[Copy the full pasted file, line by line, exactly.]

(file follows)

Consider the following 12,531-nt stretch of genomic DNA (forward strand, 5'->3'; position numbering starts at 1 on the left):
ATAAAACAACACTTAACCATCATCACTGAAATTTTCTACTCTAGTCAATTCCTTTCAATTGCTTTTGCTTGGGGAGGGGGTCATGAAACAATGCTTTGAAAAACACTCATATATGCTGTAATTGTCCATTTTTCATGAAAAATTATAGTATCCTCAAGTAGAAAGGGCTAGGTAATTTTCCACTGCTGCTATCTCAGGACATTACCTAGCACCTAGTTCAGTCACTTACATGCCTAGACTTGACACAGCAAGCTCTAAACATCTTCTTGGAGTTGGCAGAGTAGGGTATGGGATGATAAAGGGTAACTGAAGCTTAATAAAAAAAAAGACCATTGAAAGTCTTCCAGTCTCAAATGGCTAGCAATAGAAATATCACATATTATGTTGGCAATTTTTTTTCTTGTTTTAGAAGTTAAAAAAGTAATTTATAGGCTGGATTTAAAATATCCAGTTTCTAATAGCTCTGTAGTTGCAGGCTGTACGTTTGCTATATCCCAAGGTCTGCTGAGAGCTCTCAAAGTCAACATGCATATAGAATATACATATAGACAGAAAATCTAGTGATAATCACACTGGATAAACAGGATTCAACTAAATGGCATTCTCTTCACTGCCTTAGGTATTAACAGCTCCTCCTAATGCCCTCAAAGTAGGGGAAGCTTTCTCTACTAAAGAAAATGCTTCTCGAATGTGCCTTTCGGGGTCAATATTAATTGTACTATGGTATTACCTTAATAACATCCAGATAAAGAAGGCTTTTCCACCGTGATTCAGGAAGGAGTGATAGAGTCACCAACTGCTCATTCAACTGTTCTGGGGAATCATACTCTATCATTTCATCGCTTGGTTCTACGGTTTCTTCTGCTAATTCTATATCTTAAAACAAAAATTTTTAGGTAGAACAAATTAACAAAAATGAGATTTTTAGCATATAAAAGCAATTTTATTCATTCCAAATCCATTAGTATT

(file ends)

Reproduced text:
Consider the following 12,531-nt stretch of genomic DNA (forward strand, 5'->3'; position numbering starts at 1 on the left):
ATAAAACAACACTTAACCATCATCACTGAAATTTTCTACTCTAGTCAATTCCTTTCAATTGCTTTTGCTTGGGGAGGGGGTCATGAAACAATGCTTTGAAAAACACTCATATATGCTGTAATTGTCCATTTTTCATGAAAAATTATAGTATCCTCAAGTAGAAAGGGCTAGGTAATTTTCCACTGCTGCTATCTCAGGACATTACCTAGCACCTAGTTCAGTCACTTACATGCCTAGACTTGACACAGCAAGCTCTAAACATCTTCTTGGAGTTGGCAGAGTAGGGTATGGGATGATAAAGGGTAACTGAAGCTTAATAAAAAAAAAGACCATTGAAAGTCTTCCAGTCTCAAATGGCTAGCAATAGAAATATCACATATTATGTTGGCAATTTTTTTTCTTGTTTTAGAAGTTAAAAAAGTAATTTATAGGCTGGATTTAAAATATCCAGTTTCTAATAGCTCTGTAGTTGCAGGCTGTACGTTTGCTATATCCCAAGGTCTGCTGAGAGCTCTCAAAGTCAACATGCATATAGAATATACATATAGACAGAAAATCTAGTGATAATCACACTGGATAAACAGGATTCAACTAAATGGCATTCTCTTCACTGCCTTAGGTATTAACAGCTCCTCCTAATGCCCTCAAAGTAGGGGAAGCTTTCTCTACTAAAGAAAATGCTTCTCGAATGTGCCTTTCGGGGTCAATATTAATTGTACTATGGTATTACCTTAATAACATCCAGATAAAGAAGGCTTTTCCACCGTGATTCAGGAAGGAGTGATAGAGTCACCAACTGCTCATTCAACTGTTCTGGGGAATCATACTCTATCATTTCATCGCTTGGTTCTACGGTTTCTTCTGCTAATTCTATATCTTAAAACAAAAATTTTTAGGTAGAACAAATTAACAAAAATGAGATTTTTAGCATATAAAAGCAATTTTATTCATTCCAAATCCATTAGTATT